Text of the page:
Willie B. was a western lowland gorilla who delighted visitors to Zoo Atlanta for thirty-nine years from 1961 until his death in 2000.
Named for former mayor, William B. Hartsfield, Willie B. arrived in Atlanta as an infant and spent twenty-seven years isolated in an indoor enclosure with a television and a tire swing to keep him company.
Following the construction of an outdoor habitat in 1988, Willie B. moved outside and became the leader of a troop of gorillas, fathering several offspring. Today, a statue commemorating his life is placed near Zoo Atlanta’s gorilla environment, now home to the nation’s largest collection of gorillas.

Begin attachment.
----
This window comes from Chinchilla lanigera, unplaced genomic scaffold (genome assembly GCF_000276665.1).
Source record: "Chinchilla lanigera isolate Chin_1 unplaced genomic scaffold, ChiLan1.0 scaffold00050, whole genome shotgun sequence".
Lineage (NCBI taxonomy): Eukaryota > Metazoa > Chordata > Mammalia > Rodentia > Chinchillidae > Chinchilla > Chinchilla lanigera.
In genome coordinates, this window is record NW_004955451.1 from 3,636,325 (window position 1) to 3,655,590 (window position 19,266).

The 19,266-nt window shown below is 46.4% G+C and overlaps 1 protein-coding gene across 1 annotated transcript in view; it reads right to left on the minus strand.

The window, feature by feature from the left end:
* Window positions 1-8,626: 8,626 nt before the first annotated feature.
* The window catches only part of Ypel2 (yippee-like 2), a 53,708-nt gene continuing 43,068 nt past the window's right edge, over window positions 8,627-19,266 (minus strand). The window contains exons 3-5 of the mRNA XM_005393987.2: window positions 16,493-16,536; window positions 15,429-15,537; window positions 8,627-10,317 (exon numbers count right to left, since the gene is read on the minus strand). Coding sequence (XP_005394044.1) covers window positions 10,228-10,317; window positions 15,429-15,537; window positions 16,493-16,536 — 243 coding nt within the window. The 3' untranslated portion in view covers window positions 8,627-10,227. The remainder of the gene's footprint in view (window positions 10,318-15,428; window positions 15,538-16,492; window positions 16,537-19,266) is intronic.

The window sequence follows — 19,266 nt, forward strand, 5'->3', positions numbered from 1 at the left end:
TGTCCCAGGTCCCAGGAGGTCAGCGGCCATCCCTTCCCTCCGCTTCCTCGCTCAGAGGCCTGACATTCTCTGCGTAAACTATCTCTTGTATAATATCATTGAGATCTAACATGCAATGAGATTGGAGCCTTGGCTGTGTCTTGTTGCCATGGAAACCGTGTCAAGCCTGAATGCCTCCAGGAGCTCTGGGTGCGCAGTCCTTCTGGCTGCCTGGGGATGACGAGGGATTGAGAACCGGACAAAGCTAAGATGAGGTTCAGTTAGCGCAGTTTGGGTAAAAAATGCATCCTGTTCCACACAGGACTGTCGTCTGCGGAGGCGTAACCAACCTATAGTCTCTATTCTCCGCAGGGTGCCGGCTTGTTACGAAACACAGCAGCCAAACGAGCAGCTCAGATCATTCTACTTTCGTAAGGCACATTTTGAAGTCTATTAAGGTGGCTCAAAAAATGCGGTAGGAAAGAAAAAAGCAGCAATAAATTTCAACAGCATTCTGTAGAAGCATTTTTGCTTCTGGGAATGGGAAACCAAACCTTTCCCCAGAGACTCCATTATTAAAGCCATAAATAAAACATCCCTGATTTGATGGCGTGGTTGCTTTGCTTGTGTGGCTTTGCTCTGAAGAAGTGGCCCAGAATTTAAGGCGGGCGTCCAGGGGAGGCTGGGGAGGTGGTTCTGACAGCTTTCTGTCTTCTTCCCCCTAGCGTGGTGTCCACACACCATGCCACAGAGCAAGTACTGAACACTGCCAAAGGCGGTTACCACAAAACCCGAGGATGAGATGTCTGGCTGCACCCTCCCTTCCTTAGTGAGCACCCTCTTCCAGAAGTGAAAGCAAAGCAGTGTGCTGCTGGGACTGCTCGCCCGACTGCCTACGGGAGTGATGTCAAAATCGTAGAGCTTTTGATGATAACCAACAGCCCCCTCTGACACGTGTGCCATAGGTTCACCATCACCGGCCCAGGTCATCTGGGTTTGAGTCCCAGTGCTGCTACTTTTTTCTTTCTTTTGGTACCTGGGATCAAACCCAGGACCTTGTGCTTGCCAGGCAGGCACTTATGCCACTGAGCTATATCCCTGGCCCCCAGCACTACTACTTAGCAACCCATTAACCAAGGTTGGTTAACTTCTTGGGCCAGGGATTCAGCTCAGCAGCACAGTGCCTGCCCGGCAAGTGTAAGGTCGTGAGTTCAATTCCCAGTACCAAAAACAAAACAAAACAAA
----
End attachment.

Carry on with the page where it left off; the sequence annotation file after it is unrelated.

Zoo Atlanta originated in 1889 when a circus train came to town and fell into financial trouble. A local businessman purchased the animals and donated them to the city, which placed them in Grant Park. In the 1930s, the zoo’s collection doubled when Asa Candler Jr. donated his private menagerie from his estate on Briarcliff Road. Now a public-private partnership, Zoo Atlanta has evolved into one of the top-rated zoos in the world, attracting almost 1 million visitors in 2016.
In 1925, Atlanta leased an abandoned racetrack with the goal of turning it into an airfield.